Mr. Holloway must have suffered a concussion or two during his NFL career, because he is delusional if he thinks teenagers who break into a vacant house to party are going to change their ways as the result of a website. His invitation to the hellions to help him clean his house fell on mostly deaf ears; only five teens — of nearly 300 –showed up to help him clean the mess.

If you’re thinking the kids didn’t show up because they were grounded, think again. In fact, their parents are mad – even livid. But not at them. At Mr. Holloway. The indignant parents have threatened to hurt Mr. Holloway; at the very least, they are threatening to sue. (Some people might call this the very definition of “chutzpah”). Reposting the photos and identifying the culprits, they say, could “ruin their kids’ college plans.”

Lots of reports out there, but no analysis of the merits of the potential lawsuits against Mr. Holloway.  LASIS investigates.



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The Legal Lowdown on LoJack

By Meghan Lalonde and Ryan Morrison

Chances are if you have Internet access (which you almost certainly do if you are reading this article), you spend a decent amount of time watching videos on your computer. How would you feel, though, if you found out your computer was also watching you? Cheesy plot to a horror film? Yes actually… but for one 52 year old widow this storyline was a reality.

Our story begins when Susan Clements-Jeffrey, a long-term substitute teacher, bought a non-functioning laptop for $60 from one of her students.. Although at first wiped of all software, the computer was restored to working condition by a fellow teacher at the school. Ms. Clements-Jeffrey claims she believed she had received an amazing deal and did not consider for even one second that she’d purchased stolen goods.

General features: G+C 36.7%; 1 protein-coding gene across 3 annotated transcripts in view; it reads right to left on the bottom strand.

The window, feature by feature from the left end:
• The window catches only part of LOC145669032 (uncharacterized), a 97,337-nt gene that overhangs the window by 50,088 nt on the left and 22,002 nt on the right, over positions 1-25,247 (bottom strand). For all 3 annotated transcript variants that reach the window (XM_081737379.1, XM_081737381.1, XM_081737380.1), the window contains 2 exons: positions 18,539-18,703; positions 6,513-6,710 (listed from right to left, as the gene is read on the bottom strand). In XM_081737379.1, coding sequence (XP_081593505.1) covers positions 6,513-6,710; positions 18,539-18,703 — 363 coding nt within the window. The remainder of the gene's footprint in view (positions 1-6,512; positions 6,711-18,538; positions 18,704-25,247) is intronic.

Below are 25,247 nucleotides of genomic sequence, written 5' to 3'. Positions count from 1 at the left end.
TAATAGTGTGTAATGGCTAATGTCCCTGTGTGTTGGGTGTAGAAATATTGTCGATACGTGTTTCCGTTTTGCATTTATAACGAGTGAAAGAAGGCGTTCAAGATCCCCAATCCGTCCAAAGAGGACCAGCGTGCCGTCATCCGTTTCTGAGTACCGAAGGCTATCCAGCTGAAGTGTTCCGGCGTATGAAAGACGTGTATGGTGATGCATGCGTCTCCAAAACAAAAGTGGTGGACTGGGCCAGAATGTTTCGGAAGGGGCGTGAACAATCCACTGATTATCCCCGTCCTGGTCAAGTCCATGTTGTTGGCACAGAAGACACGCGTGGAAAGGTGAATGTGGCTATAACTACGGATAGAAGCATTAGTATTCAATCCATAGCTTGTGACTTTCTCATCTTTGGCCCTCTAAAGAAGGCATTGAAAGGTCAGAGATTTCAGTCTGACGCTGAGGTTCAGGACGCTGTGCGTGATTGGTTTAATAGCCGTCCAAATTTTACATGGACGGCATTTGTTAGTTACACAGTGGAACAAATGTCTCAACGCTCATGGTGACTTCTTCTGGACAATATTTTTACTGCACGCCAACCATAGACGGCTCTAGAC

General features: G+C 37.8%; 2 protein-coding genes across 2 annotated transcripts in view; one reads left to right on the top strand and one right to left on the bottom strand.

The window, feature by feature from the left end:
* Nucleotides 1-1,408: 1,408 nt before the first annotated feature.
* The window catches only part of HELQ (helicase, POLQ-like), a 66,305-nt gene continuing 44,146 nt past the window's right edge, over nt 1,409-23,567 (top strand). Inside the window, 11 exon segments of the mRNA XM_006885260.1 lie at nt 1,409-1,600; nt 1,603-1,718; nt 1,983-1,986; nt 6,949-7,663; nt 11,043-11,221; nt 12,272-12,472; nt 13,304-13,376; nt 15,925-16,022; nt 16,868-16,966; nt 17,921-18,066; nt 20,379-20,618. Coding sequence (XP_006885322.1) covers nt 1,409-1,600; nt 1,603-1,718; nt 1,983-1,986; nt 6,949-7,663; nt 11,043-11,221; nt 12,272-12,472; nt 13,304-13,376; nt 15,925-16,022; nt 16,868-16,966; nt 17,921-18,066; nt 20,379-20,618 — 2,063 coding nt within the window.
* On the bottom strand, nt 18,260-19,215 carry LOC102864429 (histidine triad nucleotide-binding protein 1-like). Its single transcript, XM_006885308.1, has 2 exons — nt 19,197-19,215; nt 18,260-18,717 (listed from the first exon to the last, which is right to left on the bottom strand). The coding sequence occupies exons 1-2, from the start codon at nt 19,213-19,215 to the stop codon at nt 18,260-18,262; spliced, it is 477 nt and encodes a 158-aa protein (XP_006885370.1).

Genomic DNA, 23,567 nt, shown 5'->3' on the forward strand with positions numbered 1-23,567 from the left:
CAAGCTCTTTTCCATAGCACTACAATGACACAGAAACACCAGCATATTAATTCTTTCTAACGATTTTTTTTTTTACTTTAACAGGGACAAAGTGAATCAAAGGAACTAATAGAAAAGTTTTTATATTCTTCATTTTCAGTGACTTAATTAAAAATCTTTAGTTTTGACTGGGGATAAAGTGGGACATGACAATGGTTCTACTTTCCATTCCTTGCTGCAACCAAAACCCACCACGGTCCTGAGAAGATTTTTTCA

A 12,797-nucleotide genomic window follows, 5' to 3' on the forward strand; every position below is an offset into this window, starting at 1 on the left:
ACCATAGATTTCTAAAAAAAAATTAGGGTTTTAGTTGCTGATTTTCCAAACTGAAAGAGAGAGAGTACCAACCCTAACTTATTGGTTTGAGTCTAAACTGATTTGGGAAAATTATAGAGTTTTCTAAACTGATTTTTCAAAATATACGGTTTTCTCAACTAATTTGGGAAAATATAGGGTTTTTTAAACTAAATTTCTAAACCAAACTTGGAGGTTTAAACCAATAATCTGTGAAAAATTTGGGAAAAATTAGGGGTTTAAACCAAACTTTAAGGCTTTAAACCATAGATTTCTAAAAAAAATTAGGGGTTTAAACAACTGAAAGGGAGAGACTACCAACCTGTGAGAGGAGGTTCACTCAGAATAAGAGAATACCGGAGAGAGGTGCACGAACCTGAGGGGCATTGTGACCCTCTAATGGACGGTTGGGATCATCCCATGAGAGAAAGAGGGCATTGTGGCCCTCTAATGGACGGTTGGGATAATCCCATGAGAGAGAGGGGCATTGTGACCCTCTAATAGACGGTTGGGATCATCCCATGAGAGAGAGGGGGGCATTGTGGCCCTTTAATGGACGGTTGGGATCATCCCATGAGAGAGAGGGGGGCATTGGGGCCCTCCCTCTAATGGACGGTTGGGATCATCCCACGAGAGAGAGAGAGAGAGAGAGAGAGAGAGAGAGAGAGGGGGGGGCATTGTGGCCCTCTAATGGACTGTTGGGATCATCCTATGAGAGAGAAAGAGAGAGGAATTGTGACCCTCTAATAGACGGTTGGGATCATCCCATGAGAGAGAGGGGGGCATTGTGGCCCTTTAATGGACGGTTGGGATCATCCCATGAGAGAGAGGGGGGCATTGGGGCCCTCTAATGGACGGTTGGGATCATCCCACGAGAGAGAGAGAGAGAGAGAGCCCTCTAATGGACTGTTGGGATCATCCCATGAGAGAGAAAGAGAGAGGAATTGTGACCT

The substitute teacher used the laptop for a number of standard purposes, and some not-so standard, including intimate webcam conversations with her boyfriend, which she conducted in the nude. Her audience was larger than she anticipated.

Because the computer had the popular security software Lojack for Laptops installed, after it was reported missing by its owners, the Clark County School District, LoJack employees were monitoring its web activity.  Screenshots of the video were taken and turned over to Springfield Police who identified her.   She was arrested for possession of stolen property, though the charges were soon after dismissed.

But in 2009 Ms. Clement-Jeffrey sued the computer software company and  the Springfield Police Department in Federal District Court for the Southern District of Ohio alleging violations of her Fourth Amendment right to privacy, the Electronic Communications Privacy Act (ECPA), the Stored Communications Act (SCA), and the Fourth Amendment.

The Associated Press reported that Ms. Clements-Jeffrey recently accepted a settlement of an undisclosed sum with the software developers so we’ll never know how a trial would have played out.  But though we can’t hear you from your computer (we don’t work for LoJack) we’ll just assume you’re curious about a legal analysis of the case.   Here goes.   (more…)